The Point of No Return - Mark Harrison
Things no one told you when you started your own business
I was reading an article in the Times this week about the cost to your career of taking the step of becoming an entrepreneur and starting your own business. The basic conclusion of this academic study was, there is no way back once you have crossed that divide into the start-up world from working in the corporate world.
It did, as everything seems to do these days, make this all about the difference between men and women and that men are disproportionally more affected by this and somehow this was sexist as it meant that women being accepted back into the corporate fold as they are not perceived to be too independent, headstrong or difficult to deal with as men are and somehow this is unfair on women; not sure what the downside is for women here.
This is of course hokum, I’ve met many women entrepreneurs and I see no difference in them than I see in men taking the same path, they are non-conformists who feel constrained working in corporate life and are ill-equipped to deal with the entertainment branch of corporate life, Politics.
Entrepreneurs at least the successful ones are all Alpha Dogs and believe me women are just as likely to be Alpha Dogs in an entrepreneurial setting as men.
The best part of the article for me was the empirical data that proves what I already know, and no one tells you when you start on this path to being an entrepreneur. You are not burning your bridges to your previous corporate life; they are being blown up behind you by the conformists you left behind. Somewhere deep inside I had doubts it might just be me!
This is of course a terrible waste of talent by the companies that have the resources to best harness their abilities and build on the ideas and energy they bring to the companies they work for.
The entrepreneurs, non-conformists the ones who question the status quo are the innovators every company large or small need to keep moving them forward, without deviation from the norm progress is not possible. The conformists that make up the majority of every major company can’t deal with the non-conformist let alone embrace them as the necessary agents of change.
I, like every non-conformist I’ve ever met is painfully aware that we need the majority of people to be conformists and you have to work with them to be successful. If everyone was like me it would be a nightmare, just anarchy. Sadly, the conformists haven’t fully embraced the idea that they need us as well.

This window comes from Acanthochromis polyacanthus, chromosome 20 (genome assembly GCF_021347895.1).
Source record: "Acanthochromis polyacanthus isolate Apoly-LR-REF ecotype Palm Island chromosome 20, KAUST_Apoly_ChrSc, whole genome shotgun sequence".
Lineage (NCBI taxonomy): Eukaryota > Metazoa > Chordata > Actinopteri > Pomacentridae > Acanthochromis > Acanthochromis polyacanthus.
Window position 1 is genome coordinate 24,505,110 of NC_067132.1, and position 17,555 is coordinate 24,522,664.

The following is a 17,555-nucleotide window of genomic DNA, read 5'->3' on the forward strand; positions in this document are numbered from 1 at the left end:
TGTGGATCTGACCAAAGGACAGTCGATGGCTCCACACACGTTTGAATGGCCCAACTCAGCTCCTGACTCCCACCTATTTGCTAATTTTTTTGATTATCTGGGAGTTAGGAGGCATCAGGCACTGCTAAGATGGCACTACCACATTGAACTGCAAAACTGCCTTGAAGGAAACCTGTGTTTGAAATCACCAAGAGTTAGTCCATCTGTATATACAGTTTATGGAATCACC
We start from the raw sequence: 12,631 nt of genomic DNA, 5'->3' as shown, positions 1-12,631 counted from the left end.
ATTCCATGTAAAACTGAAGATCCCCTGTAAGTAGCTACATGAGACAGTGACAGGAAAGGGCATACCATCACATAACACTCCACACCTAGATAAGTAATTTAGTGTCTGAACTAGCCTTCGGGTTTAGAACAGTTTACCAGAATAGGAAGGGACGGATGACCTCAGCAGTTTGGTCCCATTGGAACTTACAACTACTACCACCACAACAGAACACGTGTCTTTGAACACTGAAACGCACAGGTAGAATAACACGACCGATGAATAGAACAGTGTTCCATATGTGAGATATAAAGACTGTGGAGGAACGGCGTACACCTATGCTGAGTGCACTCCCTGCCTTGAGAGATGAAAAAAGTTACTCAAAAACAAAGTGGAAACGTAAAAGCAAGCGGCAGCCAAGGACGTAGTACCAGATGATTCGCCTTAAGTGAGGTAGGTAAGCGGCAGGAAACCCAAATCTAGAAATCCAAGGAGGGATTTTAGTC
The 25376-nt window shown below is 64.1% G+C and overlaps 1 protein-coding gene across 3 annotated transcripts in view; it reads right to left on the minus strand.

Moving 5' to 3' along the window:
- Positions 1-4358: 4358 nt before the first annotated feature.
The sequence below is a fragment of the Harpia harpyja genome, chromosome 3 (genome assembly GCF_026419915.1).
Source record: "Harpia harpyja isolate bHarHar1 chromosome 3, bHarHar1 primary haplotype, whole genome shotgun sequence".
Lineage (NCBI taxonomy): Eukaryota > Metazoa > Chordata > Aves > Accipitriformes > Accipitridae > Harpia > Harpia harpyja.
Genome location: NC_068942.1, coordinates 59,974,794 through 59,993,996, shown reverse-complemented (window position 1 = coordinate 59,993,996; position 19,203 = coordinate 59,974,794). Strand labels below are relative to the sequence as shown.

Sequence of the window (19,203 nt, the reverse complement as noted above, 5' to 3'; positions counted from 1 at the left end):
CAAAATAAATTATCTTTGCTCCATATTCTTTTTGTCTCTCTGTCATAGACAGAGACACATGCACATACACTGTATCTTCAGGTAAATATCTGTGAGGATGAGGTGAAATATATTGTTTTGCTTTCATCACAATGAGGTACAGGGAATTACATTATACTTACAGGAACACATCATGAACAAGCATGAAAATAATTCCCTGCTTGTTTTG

A long preamble even by my standards but necessary context as I dip my opinionated solider into the warm soft yolk of the stress and strain of being an entrepreneur.
The word entrepreneur is much over-used these days and although it is a desirable lifestyle when it goes well, it frequently doesn’t. Unlike corporate life it doesn’t come with a good salary, 25 days holiday, business class travel, 5-star hotels, private health care and a pension plan.
The potential upside of success is fantastic, not just monetarily but having created something with value and longevity, created jobs populated with your tribe around you. You will never achieve that working for “the man”. This is of course the sales pitch we all buy into, the dream.
The reality is very different. You are the last person to be paid every month, you carry the responsibility for everyone who works with you and their families, when you require external investment, you are the one who has to give the personal guarantees or give up your equity to investors. You are also the one who knows how long your runway is before the money runs out, the reality of your sales pipeline.
Every day, you have to take all of that and somehow put it to one side to rally the troops with your vision and force of personality to ensure that you give yourself every chance of being successful, knowing that it might not be enough, you need luck as well.
Take all of that and the knowledge that you are on the path of no return for yourself and your own family will give you focus and ruthless edge to make the decisions you need to succeed. If you weren’t an alpha dog before you are now.
The pain of starting a company and the energy that it requires is why most of the businesses that get over the start up challenges stall and grow no further. Having gone through all that and got yourself in a situation where you have a viable business, you are getting paid well and approaching a comfort zone, do you really want to risk it all again with a roll of the dice to scale your business? The answer is usually, no and who can blame them, there is no shame in a lifestyle business.
The ones who take the step to scale up their successful start-ups are the people who will create the success stories of the future and create the jobs that the conformists can move into and bring much-needed structure but hopefully leave a little room for the non-conformists one of whom started the corporation they work for.
Before taking the step to become an entrepreneur you need to be aware of the consequences for failure not just the dream of success. Once you’ve started your business and been successful, you should be celebrated and given all the support we can muster as a community to ensure you can scale your business if you choose to roll the dice again. We should also applaud those who choose to go no further.
This isn’t an episode of Who wants to be a Millionaire, whereby going for the million you might lose £100,000 you never actual had, if you lose in the start-up game you lose everything.
RTC North is delivering Scaleup North East in conjunction with the North East Local Enterprise Partnership (LEP). The programme is part-funded by the European Regional Development Fund (ERDF). It is aimed at supporting North East-based businesses that can demonstrate both the hunger and the potential to achieve high levels of growth.